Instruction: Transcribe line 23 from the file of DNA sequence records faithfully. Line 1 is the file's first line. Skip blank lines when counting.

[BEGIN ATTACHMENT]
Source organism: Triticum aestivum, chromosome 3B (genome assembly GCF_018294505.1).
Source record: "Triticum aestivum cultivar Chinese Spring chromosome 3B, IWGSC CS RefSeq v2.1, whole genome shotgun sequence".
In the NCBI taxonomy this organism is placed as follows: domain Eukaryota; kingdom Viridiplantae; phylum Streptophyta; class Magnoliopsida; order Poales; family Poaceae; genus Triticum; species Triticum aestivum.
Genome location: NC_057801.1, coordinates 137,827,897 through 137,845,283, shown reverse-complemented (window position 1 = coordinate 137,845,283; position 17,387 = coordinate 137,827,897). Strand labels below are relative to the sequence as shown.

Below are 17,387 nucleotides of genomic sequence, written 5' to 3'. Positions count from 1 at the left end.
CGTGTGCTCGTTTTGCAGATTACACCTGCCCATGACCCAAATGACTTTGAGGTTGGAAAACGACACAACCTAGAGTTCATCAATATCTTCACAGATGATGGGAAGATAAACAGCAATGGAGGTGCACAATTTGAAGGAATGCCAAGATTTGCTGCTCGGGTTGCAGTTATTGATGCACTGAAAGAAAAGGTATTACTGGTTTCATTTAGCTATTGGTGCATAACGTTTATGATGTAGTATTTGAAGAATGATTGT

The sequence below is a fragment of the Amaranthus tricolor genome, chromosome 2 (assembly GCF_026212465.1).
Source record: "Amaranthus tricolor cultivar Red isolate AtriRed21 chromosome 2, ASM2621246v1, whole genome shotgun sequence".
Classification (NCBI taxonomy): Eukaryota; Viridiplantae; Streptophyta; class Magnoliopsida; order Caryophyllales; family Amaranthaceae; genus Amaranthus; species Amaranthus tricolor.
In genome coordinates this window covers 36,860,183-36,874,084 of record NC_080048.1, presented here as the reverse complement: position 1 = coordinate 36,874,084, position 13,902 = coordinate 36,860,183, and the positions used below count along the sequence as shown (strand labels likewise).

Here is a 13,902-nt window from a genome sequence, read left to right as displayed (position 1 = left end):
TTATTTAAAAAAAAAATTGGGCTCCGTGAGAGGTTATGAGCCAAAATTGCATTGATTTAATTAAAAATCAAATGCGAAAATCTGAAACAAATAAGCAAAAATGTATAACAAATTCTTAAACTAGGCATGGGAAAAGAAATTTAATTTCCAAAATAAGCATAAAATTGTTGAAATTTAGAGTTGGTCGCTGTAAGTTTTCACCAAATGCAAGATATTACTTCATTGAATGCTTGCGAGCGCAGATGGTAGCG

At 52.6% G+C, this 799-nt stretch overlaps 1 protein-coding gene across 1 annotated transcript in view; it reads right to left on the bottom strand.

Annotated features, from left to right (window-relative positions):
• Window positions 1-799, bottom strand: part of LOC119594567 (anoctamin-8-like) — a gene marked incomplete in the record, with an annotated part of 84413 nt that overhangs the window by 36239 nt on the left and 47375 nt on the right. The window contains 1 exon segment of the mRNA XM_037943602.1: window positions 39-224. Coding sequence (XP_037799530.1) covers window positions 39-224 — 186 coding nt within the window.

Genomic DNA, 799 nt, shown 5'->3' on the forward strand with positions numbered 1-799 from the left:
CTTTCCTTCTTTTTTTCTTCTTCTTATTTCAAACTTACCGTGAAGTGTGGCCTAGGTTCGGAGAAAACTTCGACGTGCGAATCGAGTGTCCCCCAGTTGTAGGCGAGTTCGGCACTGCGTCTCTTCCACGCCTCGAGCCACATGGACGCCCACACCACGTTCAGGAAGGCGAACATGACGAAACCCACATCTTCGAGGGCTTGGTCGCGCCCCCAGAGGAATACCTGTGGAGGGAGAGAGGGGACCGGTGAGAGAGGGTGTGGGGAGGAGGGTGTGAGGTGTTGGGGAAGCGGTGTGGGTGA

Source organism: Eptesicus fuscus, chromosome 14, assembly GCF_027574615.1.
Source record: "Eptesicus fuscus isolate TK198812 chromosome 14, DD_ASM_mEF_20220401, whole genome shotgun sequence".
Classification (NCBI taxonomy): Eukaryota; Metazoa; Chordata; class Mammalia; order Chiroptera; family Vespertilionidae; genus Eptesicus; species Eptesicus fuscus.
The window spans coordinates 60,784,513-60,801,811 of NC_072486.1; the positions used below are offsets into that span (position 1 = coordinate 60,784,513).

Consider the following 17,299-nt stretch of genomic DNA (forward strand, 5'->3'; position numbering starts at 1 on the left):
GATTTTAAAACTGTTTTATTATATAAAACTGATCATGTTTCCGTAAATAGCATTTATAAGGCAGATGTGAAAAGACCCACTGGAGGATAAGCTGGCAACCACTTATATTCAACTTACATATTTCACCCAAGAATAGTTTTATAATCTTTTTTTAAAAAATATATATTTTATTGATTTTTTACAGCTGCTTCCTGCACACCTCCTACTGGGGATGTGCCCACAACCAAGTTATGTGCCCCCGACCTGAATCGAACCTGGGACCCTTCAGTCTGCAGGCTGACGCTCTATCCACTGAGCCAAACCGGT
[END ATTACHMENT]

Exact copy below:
GATTTTAAAACTGTTTTATTATATAAAACTGATCATGTTTCCGTAAATAGCATTTATAAGGCAGATGTGAAAAGACCCACTGGAGGATAAGCTGGCAACCACTTATATTCAACTTACATATTTCACCCAAGAATAGTTTTATAATCTTTTTTTAAAAAATATATATTTTATTGATTTTTTACAGCTGCTTCCTGCACACCTCCTACTGGGGATGTGCCCACAACCAAGTTATGTGCCCCCGACCTGAATCGAACCTGGGACCCTTCAGTCTGCAGGCTGACGCTCTATCCACTGAGCCAAACCGGT